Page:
Study results: Improve response with relevant asks

Meeting donors where they’re at using the X factor in ask arrays

Our analytics team is always looking for ways to improve results with data. One of the key places we can influence this is ask arrays. They’re the basis of an exciting study we recently completed.

Using single largest gift in ask arrays has been a commonplace marketing practice for non-profit organizations for quite some time. We weren’t convinced it was the best way, so we asked a key question:

“Is there a better way to meet donors where they’re at, by asking them for a gift that reflects their present giving potential?”

The answer…YES.

The study details

In February 2013, Masterworks embarked on a five-month longitudinal study to determine if there was another factor that could improve the responsiveness of donors. Our goal was to determine if ask arrays that relate to a donor’s giving potential can impact response. Let’s call this the X factor.

There were many reasons behind testing this hypothesis. The most important reason for finding a new ask strategy was that single largest gift tends to represent an outlier in a donor’s giving history. It isn’t predictive of a donor’s future behavior.

The X factor was tested by our analytics and insights team, and our research and development team. The X factor was most predictive of future donation behavior and was therefore chosen as the variable for this test.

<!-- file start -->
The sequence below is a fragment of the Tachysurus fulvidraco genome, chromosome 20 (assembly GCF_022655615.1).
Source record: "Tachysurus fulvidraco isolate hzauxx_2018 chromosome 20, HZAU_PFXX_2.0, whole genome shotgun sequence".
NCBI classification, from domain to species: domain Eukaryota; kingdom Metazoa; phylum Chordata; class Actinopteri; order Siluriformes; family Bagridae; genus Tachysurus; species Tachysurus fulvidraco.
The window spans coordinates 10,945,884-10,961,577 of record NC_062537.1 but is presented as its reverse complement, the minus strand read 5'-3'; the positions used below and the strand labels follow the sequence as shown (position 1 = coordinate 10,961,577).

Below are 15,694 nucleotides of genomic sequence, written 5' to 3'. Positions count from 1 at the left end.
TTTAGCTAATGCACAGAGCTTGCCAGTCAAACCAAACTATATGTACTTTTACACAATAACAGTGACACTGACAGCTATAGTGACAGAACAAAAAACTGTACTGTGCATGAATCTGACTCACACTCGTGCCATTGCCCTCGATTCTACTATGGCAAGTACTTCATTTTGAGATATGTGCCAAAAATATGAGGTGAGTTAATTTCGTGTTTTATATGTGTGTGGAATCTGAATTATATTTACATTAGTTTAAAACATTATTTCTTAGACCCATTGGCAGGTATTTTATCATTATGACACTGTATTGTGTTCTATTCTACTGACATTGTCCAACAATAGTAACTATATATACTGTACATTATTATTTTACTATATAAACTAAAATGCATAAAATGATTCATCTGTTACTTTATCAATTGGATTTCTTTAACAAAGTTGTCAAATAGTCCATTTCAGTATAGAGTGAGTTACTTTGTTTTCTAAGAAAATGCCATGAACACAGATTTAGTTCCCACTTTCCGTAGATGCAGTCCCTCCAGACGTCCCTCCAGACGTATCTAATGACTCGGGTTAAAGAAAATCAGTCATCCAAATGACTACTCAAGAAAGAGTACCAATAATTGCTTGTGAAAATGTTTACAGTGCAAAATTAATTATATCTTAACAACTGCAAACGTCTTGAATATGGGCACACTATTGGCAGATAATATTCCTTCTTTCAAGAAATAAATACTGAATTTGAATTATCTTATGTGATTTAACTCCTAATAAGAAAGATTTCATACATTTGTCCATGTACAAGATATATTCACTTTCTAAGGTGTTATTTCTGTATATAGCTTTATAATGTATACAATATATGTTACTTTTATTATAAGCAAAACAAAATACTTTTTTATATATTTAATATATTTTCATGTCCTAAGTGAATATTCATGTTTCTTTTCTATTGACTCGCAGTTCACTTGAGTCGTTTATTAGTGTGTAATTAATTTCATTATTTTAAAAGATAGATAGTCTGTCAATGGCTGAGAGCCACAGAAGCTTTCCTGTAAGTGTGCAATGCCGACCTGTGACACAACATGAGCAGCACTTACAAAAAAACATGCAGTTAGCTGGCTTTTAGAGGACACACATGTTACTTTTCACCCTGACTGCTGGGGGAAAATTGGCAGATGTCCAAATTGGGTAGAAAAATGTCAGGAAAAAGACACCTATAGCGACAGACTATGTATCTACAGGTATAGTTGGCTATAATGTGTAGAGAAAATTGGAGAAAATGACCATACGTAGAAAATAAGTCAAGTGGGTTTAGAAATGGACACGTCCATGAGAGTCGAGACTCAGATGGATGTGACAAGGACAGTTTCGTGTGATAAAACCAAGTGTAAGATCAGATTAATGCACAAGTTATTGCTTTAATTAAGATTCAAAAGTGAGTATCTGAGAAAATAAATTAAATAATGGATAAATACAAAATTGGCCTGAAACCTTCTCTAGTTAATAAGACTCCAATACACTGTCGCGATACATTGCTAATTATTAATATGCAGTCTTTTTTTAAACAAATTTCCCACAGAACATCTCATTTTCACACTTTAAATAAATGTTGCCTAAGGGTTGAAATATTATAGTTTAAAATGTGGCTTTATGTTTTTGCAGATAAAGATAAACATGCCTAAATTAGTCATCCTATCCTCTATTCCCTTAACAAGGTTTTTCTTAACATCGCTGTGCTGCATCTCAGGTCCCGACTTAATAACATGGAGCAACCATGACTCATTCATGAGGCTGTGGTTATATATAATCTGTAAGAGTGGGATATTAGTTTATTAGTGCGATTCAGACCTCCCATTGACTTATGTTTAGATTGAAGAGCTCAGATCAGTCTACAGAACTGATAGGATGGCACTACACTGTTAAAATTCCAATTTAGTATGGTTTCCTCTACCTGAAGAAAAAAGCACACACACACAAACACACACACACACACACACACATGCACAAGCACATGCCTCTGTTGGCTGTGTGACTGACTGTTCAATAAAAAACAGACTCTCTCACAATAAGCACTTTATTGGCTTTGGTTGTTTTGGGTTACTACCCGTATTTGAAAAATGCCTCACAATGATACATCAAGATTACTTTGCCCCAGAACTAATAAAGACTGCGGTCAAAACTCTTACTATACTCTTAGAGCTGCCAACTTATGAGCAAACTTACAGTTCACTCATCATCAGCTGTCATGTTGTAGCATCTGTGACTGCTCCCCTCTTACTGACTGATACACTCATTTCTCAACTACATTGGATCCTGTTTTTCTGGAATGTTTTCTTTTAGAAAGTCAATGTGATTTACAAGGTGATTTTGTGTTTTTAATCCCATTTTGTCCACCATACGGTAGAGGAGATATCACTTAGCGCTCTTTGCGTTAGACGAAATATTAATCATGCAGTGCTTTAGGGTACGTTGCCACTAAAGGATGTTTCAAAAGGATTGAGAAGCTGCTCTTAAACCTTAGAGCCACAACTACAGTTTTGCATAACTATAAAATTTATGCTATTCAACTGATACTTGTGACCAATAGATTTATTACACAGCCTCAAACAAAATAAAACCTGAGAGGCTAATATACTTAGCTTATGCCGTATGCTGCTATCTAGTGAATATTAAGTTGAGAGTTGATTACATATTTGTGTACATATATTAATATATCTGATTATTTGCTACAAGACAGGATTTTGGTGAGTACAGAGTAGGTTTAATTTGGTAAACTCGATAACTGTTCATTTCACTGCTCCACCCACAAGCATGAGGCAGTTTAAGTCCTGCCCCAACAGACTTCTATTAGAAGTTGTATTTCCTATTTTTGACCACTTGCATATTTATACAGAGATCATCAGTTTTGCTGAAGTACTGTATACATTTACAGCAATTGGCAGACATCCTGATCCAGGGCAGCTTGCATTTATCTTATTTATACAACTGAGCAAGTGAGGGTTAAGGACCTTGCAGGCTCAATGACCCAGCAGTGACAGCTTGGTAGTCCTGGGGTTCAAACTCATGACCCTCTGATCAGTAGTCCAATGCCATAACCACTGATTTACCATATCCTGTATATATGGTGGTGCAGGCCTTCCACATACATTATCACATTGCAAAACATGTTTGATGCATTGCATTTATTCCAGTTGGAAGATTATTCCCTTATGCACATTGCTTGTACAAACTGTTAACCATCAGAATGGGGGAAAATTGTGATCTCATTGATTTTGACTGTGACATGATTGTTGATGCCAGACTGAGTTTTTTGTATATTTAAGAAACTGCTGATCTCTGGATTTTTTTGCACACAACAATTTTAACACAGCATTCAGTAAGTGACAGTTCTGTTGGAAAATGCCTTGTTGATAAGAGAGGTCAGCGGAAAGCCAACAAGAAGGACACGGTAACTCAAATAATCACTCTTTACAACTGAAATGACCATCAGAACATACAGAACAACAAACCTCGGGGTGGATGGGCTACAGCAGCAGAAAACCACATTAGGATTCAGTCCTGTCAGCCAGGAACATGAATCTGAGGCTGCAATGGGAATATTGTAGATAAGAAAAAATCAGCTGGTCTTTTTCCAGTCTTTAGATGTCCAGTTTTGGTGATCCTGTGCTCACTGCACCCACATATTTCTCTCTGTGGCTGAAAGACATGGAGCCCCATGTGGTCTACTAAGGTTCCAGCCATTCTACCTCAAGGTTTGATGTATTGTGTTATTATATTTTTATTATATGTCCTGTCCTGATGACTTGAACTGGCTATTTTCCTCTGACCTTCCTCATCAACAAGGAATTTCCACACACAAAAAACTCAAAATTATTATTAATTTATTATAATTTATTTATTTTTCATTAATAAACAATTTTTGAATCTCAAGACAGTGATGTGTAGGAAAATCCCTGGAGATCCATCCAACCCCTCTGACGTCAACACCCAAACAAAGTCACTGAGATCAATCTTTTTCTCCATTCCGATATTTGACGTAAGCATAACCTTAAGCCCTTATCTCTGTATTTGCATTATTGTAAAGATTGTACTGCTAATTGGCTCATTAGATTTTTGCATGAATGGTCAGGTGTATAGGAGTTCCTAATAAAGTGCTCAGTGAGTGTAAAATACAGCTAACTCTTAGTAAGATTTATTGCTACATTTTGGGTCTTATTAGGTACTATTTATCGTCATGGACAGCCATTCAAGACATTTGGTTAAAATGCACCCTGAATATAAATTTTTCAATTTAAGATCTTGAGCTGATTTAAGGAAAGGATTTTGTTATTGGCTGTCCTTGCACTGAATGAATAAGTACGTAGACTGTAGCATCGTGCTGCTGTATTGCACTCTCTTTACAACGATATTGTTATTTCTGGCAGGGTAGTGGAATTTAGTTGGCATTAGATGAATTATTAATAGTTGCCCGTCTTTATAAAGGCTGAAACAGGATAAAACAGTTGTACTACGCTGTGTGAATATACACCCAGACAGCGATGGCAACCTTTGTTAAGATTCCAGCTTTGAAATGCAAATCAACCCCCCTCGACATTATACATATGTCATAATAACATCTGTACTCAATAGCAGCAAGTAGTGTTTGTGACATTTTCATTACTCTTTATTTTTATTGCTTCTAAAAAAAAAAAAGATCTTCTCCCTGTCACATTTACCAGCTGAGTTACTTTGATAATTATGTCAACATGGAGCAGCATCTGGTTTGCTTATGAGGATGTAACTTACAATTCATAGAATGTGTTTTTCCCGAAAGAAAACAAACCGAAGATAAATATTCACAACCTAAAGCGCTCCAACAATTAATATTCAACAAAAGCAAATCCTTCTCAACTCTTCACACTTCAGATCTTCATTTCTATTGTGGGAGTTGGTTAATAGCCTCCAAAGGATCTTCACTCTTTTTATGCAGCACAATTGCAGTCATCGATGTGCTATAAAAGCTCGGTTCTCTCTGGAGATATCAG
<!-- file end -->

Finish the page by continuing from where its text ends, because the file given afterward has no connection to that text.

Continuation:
Masterworks hypothesized:

  1. Donors are more likely to respond to a gift array that represents their giving potential.
  2. When presented with a gift array that is out of their giving potential (single largest gift) donors tend to shy away from a response.

With this in mind, the goal of the test was to increase overall responsiveness of donors over the five-month period.

During the course of the test, the organization that was involved in the longitudinal study received a call from a control group donor, requesting that their ask array be changed to a lower gift ask. They wanted to be asked for something more reflective of what they could give. This validated our theory anecdotally before we had seen any results!

The findings

An analysis of the test was conducted in July 2013 to determine the impact of the X factor ask arrays on direct mail impacts.

It was determined that the X factor increased responsiveness of donors to direct mail impacts by 5.36% over the single largest gift control. There was a 5.41% increase in the number of gifts from the donors receiving the X factor treatment. Something unexpected happened during this test as well. There was a slight (0.36%) lift in the average gift! As a result of the increase in response and slight increase in average gift, there was an overall 5.78% lift in revenue by using the X factor to calculate ask arrays.

The X factor is successful because it meets the donor where they’re at in their giving potential. Since 2009, donor giving behavior has changed drastically with the shifting economy. Variables, such as single largest gift, do not take into account factors such as the timeframe by which that gift was given or if that gift was a one time outlier.

It’s time to become more donor centric, even in ask arrays, because it has proven to increase responsiveness and gifts that drive up overall revenue!

Do you want to learn more about the study? Send me an email. I’d love to talk.